Travel in the sixteenth century: Getting there

Whilst driving across Texas to visit my folks in Taos, my thoughts naturally turned to what a similar trip would be like in Francis Bacon’s time.

It’s about 372 miles from Austin to Lubbock, where I spend the night. Google says it should take 6.5 hours, but I stop a lot, so it’s more like 7.5 for me. I had air-conditioning, audio books, and a cellphone with which I could summon help, should I need it. I’ve been driving to Taos for 30-odd years, so I don’t need a map. I just turn left in Brownwood, left again at Abilene, right at Roscoe and straight on to my motel in downtown Lubbock.

map_scotland_1570
First map of Scotland, 1570 – National Library of Scotland

In Bacon’s time, you would also navigate by towns and inns, but unless you knew the route well, you’d need a guide to choose the right path at rural crossroads, of which there are many. You might get by with directions from locals and fellow travelers, but you’d need to be a good judge of character not to be misdirected, whether by a villain meaning to waylay you in a woods or by one of those helpful people who feel compelled to give an answer even when they know nothing.

If you were well-to-do and educated, you might have a map like the one above, but it doesn’t show roads, much less the tracks and paths you’d use at either end of your journey. We have so many choices in the map department these days, we can get from anywhere to anywhere, door to door, with nary a false turn.

It’s about 332 miles from London to Edinburgh, according to timeanddate.com. (I don’t know how accurate this tool is, but it’s yet another fun way to waste time on the web.) In the sixteenth century, it would take a normal traveler a good 18 days to make that trip at the average travel speed of 20 miles a day. Even pedestrians could achieve that rate; it was common for men and women to walk 10 miles to the nearest market town, do their buying and selling, and then walk home at the end of the day. Modern walking tours cover 8-15 miles a day, depending on the will and the hardiness of the walkers.

Robert Carey, 1st Earl of Monmouth. NT; (c) Montacute House; Supplied by The Public Catalogue Foundation
Robert Carey, 1st Earl of Monmouth. NT; (c) Montacute House; Supplied by The Public Catalogue Foundation

Robert Carey, 1st Earl of Monmouth, made the ride in 2 amazing days, leaving the bedside of the dying Queen Elizabeth on 24 March, 1603, and arriving in Holyrood Palace in Edinburgh late on 26 March. He must have ridden like fury and changed horses at every inn along the way. Google says it should take 6.5 hours to drive from London to Edinburgh — no, make that 7 hrs 38 mins in current traffic. Lord Monmouth would not have had traffic to worry about, at least, in his mad dash to be first to bring the news to King James.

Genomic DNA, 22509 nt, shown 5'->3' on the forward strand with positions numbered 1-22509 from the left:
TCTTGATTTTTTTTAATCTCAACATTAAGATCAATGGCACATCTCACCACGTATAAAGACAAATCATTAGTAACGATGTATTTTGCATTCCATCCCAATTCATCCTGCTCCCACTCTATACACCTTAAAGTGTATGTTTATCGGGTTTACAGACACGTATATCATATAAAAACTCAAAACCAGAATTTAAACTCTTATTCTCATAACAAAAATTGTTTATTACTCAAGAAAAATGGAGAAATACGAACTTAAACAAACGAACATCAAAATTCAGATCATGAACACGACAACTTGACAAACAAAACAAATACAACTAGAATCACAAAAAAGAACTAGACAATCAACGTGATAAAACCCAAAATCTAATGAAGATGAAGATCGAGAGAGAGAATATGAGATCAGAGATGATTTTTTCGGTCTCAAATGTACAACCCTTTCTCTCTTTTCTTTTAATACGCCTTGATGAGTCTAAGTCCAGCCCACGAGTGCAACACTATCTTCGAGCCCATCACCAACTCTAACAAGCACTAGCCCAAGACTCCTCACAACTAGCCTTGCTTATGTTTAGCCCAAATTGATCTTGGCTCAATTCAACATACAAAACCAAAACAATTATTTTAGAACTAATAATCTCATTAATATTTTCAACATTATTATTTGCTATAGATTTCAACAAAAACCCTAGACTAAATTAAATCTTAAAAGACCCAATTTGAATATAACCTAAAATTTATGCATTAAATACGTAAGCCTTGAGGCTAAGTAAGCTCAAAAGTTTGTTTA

He must have ridden through the night, which would surely have been impossible without a moon. The NASA moon phases website gives us a full moon on March 27th, so Lord Monmouth would have had pretty good light, if it wasn’t cloudy or raining. North of England… what are the odds?

You’d also need a strong heart and a fearless disposition to travel at night. Outlaws, demons, wild beasts — all manner of dangers lurked beyond the verge. In our time, we have to worry about drunk drivers, fatigue, and wild beasts leaping in front of our headlights. I have yet to see a Demon Crossing, but I’m young yet.

I packed like a crazy person, having just moved out of my temporary digs into an even more temporary hotel room, putting the apartment stuff under dust cloths in my unfinished house. Anything I couldn’t think what to do with went into the car to be driven across the state. It’s amazing what you can fit into a Honda Fit.IMG_20140722_184822_001

If you were walking in Bacon’s day, you might carry a single bag slung across your shoulders. You’d have a change of linen or two, perhaps a warmer layer like a jerkin and some thick stockings. You might have a book, if you were literate, or a broadside ballad to sing around the fire in the evening at your lodging. You’d have a bit of food for a roadside dinner and a flask of some sustaining beverage. You’d keep your money in a purse inside your clothes. If you were going to market, you might have a basket of eggs or turnips or handmade whatnots. You would not have a neglected sewing project, three pairs of reading glasses, the contents of your mail box for the past four days, and whatever was on the middle shelf in the pantry when you moved out.

If you were on a horse, you could carry quite a bit in your saddlebags. Things to sell, diplomatic pouches, fine clothes to put on when you got where you were going (for men; you couldn’t get a late century farthingale into a saddle bag.) Lord Monmouth could cheerfully assume he would provided with everything needed or desired on his arrival. If you had a mule or a packhorse, you could bring whatever you wanted, including your latest sewing project, a week’s worth of letters, extra spectacles, and whatever was on the pantry shelves when you left.

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